Gostin points out that this is the first Ebola outbreak to engulf major urban areas, with intense patterns of transmission.

“If the affected countries had adequate public health systems that were able to rapidly identify cases, trace contacts, and isolate infected and exposed patients, they probably would have contained Ebola within rural settings. The countries most affected by Ebola, however, rank lowest in global development, lacking essential public health infrastructure, the most basic of which is an adequate health workforce. The WHO estimates a shortage of 7,2-million doctors, nurses, and midwives globally, with the countries most affected by Ebola among the worst off.”

Even before the loss of lives, Liberia and Sierra Leone had only about 90 and 136 doctors, respectively.

Gostin goes on to point out that Guinea is only marginally better off, with fewer than 1,000 doctors for a population of more than 11-million people. The loss of nurses, too, will have long-term repercussions. At one Sierra Leone hospital, for example, 15 nurses have died among 22 total health workers, with only three nurses avoiding infection; the country barely had 1,000 nurses before the outbreak.

Gostin goes on to pose the burning question on how this Ebola outbreak could have been averted, and what states and the international community could do to prevent the next epidemic.

He responds that the answer is not untested drugs, mass quarantines, or even humanitarian relief. “If the real reasons the outbreak turned into a tragedy of these proportions are human resource shortages and fragile health systems, the solution is to fix these inherent structural deficiencies,” writes Gostin.

He goes on to make a number of important recommendations, one being the establishment of a dedicated International Health Systems Fund that would build national capacities not only to respond rapidly to public health emergencies, but also to enable low-income and some middle-income countries to deliver comprehensive health services.

Although perhaps five months too late for those who have died and continue to perish, on 18 September the United Nations in the form of the Security Council held its first emergency meeting on a public health crisis and declared the Ebola outbreak in west Africa a threat to peace and security.

This move is supposed to translate into, in the words of the UN General Secretary General Ban Ki-moon, “a new emergency health mission to combat one of most horrific diseases on the planet that has shattered the lives of millions”.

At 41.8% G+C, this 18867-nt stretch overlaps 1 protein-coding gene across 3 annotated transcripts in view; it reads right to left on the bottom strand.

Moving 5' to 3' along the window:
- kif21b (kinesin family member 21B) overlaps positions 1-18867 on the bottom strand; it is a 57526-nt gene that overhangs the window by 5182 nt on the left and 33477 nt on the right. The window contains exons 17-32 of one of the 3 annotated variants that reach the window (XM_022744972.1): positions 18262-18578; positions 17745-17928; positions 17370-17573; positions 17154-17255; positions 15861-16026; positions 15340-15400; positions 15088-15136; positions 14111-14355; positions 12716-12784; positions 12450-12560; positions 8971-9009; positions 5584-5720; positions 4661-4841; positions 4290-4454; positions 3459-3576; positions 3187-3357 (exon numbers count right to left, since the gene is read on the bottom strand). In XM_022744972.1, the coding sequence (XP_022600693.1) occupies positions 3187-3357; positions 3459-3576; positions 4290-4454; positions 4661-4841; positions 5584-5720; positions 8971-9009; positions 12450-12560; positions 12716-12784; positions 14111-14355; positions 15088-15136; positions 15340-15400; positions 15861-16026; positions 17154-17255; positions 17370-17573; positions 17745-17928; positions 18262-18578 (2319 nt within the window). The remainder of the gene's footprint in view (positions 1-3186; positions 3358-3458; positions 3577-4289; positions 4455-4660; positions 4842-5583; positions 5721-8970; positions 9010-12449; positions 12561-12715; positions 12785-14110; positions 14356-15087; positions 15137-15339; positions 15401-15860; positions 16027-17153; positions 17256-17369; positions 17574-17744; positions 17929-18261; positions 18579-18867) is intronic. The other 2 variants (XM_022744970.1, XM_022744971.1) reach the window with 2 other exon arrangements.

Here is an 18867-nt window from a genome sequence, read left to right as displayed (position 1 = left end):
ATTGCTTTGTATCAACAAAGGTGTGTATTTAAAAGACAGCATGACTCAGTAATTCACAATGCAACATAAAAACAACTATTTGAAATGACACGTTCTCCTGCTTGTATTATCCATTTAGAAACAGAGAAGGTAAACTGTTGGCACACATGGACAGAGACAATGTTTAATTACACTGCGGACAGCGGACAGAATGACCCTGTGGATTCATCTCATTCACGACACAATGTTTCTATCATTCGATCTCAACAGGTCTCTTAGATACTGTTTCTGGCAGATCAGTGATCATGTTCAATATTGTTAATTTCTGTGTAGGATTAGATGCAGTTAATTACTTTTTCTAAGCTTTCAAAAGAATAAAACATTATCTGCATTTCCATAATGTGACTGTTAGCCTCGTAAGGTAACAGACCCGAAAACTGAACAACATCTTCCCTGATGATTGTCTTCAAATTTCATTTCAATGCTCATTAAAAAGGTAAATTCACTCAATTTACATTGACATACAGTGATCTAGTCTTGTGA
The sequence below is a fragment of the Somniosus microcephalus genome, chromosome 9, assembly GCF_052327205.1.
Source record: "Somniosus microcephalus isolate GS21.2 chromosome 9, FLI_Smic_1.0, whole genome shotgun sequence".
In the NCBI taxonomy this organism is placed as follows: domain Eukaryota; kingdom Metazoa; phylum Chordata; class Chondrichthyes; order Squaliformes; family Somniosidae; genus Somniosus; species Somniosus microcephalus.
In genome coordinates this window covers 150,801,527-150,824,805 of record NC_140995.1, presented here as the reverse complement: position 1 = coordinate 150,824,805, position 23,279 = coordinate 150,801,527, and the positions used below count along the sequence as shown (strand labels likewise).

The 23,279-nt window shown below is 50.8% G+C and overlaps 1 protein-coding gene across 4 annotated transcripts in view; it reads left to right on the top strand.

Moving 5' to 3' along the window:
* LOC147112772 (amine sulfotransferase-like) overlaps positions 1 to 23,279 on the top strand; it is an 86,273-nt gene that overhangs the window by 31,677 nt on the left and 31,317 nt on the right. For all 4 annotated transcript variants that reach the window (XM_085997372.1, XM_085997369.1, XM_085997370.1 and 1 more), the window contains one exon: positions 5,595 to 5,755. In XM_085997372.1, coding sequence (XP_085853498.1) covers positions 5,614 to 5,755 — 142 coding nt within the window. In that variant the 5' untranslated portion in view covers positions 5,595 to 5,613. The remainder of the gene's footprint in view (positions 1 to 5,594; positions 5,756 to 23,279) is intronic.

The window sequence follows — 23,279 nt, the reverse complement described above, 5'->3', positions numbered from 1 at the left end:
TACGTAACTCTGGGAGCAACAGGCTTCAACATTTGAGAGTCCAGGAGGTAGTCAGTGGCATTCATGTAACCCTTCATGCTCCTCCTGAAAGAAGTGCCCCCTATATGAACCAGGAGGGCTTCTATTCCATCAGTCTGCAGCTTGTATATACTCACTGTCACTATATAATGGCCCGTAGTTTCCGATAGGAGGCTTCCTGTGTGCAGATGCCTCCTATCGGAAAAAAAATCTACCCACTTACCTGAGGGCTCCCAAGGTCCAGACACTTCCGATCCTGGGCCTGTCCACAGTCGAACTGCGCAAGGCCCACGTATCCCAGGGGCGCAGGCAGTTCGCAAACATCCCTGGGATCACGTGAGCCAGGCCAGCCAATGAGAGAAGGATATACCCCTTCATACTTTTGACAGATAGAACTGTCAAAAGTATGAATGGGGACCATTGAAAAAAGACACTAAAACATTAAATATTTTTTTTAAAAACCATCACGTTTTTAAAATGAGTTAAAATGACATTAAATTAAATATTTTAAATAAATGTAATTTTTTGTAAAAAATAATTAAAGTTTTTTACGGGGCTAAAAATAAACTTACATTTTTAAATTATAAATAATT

The United Nations Mission for Ebola Emergency Response, or UNMEER, will have five priorities according to Ban: stopping the outbreak, treating the infected, ensuring essential services, preserving stability and preventing further outbreaks.

Briefing the UN, Dr Chan said: “None of us experienced in containing outbreaks has ever seen, in our lifetimes, an emergency on this scale, with this degree of suffering and with this magnitude of cascading consequences.”

However, the UN has made such noises before on HIV/AIDS and although there has been progress we know that is many poor communities HIV remains a death sentence because of poor access to quality health services.

This time around the UN has to walk the talk.

The sense of abandonment experienced by those affected is heartbreaking and an indictment on the entire world.

Once we have managed to bring this epidemic under control tough questions need to be posed on why there has been a delay, how it happened in the first place and many other pertinent questions.

It will also be important that South Africa, viewed as a superpower on the continent, will be able to show that it not only did what was required inside its borders, but also outside.

One has to hope that when all is said and done South Africa would have stood the test of time and show true solidarity with the people of west Africa, not only in word and beautifully crafted media statements, but in our actions. We will also need to judge if African leaders, often sensitive to so-called interference from the West, has shown leadership, political will and wisdom in their responses.

Gostin expresses the hope that the west African Ebola epidemic could spark a badly needed global course correction that would favour strong health infrastructure. “Sustainable funding scalable to needs for enduring health systems is a wise and affordable investment. It is in all states’ interests to contain health hazards that may eventually travel to their shores. But beyond self-interest are the imperatives of health and social justice—a humanitarian response that would work, now and for the future.”

The world and SA have to understand that not having proper healthcare or a system able to respond to an outbreak such as Ebola is everybody’s business. DM

Anso Thom is writing on behalf of SECTION27 and the TAC.

Photo: A picture made available 19 September 2014 shows a Liberian man holding his daughter exhibiting symptoms of the Ebola virus in a waiting room outside the John F. Kennedy (JFK) Ebola treatment center in Monrovia, Liberia, 18 September 2014. In Geneva, the World Health Organization (WHO) said the toll had crossed 2,600, and that the suspected and confirmed cases stood at 5,335 in Guinea, Liberia and Sierra Leone with half that number coming from Liberia, the hardest hit country in the region. EPA/AHMED JALLANZO